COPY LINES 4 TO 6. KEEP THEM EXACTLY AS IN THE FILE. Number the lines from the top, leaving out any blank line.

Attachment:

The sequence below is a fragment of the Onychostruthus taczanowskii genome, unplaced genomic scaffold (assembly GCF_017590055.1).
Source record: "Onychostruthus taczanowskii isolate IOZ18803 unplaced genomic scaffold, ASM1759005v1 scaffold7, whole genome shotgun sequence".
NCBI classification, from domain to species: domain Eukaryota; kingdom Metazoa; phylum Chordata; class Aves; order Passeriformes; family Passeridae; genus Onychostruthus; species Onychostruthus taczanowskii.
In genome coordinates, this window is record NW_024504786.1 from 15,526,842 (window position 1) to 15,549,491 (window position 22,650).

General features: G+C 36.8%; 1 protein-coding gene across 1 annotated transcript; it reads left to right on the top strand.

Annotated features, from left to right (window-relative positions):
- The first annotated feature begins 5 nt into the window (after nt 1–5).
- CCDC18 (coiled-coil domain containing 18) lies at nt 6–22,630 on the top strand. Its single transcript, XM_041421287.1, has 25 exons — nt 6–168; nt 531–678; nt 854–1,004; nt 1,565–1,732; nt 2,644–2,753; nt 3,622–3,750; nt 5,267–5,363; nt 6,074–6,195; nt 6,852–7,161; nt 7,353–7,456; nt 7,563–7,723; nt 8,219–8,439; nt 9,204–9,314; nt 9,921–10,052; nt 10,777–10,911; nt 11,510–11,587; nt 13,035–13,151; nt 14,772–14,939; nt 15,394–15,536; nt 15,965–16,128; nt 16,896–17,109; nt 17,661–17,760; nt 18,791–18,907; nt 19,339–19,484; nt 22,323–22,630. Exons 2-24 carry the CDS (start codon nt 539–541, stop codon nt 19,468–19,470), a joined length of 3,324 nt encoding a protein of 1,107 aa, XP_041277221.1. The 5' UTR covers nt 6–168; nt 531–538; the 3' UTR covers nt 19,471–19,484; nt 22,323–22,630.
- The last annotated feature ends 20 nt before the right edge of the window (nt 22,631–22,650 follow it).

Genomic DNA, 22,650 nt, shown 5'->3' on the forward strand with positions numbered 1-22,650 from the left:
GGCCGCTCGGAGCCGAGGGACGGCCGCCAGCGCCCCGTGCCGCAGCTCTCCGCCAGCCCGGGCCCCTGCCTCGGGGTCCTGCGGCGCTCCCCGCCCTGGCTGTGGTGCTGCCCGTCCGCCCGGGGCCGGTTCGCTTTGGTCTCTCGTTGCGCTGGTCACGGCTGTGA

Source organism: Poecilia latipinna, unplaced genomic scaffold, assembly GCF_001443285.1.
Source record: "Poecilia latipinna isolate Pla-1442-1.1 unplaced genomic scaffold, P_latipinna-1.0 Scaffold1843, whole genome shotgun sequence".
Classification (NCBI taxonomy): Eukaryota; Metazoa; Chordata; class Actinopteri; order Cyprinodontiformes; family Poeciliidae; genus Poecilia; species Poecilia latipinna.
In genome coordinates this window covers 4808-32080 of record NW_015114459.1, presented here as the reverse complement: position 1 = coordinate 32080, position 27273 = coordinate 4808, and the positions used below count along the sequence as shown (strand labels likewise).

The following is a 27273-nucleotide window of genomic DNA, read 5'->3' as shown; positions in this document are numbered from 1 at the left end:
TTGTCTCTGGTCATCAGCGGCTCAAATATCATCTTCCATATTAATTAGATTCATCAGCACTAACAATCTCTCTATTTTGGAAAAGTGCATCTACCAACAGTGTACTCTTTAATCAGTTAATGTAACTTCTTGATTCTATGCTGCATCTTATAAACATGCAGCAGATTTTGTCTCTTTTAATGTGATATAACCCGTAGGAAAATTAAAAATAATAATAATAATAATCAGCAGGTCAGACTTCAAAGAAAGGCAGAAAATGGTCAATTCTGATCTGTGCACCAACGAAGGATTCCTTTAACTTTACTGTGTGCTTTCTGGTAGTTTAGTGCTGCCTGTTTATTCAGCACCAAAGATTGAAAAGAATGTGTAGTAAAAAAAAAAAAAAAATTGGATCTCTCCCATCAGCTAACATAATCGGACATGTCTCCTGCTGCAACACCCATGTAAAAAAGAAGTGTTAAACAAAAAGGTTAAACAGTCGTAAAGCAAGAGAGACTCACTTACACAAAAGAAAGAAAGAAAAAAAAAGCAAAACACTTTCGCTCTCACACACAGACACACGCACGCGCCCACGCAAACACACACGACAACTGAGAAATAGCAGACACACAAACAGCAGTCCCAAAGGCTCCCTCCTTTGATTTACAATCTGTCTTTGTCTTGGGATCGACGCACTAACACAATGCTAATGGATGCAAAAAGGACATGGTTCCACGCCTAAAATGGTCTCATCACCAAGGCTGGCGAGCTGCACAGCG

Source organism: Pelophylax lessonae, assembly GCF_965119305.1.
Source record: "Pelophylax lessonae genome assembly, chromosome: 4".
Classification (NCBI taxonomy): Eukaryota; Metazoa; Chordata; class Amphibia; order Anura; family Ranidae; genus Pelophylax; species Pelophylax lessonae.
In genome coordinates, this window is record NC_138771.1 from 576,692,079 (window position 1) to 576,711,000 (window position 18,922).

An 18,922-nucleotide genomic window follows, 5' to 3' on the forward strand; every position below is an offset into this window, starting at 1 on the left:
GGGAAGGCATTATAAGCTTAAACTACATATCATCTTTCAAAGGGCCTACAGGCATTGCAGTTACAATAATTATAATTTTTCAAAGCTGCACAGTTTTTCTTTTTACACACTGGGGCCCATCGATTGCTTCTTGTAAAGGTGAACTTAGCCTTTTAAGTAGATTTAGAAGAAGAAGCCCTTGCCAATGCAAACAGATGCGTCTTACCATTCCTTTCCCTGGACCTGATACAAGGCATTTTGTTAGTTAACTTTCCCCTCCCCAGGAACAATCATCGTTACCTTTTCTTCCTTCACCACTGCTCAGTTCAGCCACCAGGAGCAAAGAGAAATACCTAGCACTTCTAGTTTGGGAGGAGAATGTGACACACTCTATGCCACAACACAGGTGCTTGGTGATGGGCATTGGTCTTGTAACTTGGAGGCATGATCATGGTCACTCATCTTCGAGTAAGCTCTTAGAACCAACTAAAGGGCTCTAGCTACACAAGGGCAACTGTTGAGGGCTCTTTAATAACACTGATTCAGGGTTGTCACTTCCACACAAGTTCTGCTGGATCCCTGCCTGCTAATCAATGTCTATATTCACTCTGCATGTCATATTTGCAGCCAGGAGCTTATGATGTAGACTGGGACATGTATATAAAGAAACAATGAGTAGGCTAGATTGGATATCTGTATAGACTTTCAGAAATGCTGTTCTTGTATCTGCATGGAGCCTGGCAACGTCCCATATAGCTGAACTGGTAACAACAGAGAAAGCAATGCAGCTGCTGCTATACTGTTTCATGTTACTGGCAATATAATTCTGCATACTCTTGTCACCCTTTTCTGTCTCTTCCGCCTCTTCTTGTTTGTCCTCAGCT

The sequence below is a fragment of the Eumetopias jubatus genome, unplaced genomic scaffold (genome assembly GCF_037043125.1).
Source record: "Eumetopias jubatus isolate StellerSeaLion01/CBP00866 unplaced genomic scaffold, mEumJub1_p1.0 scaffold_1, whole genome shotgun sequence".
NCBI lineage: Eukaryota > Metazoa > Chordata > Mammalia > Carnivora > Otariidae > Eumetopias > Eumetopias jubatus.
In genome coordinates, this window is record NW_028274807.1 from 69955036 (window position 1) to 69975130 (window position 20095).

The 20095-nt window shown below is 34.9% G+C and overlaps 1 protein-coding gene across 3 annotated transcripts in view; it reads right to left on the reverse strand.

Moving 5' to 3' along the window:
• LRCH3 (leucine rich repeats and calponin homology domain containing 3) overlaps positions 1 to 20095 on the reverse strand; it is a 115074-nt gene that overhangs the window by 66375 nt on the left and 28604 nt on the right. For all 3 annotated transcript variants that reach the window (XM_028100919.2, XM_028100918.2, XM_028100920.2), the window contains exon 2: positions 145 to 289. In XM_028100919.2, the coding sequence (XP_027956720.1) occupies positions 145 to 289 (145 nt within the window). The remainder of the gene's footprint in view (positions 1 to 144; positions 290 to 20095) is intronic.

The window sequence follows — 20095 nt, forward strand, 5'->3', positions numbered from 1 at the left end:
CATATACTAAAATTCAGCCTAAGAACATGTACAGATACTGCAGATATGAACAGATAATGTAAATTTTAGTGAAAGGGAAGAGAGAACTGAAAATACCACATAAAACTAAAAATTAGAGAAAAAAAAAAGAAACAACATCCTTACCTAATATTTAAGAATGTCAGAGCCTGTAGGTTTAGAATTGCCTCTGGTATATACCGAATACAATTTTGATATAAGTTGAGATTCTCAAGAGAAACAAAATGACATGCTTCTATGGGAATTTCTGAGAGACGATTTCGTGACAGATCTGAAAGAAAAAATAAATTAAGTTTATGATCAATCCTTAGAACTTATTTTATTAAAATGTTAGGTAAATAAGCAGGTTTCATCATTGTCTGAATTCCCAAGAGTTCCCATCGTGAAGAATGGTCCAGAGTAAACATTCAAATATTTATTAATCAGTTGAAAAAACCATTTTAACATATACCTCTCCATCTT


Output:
In genome coordinates, this window is record NW_024504786.1 from 15,526,842 (window position 1) to 15,549,491 (window position 22,650).

General features: G+C 36.8%; 1 protein-coding gene across 1 annotated transcript; it reads left to right on the top strand.

Annotated features, from left to right (window-relative positions):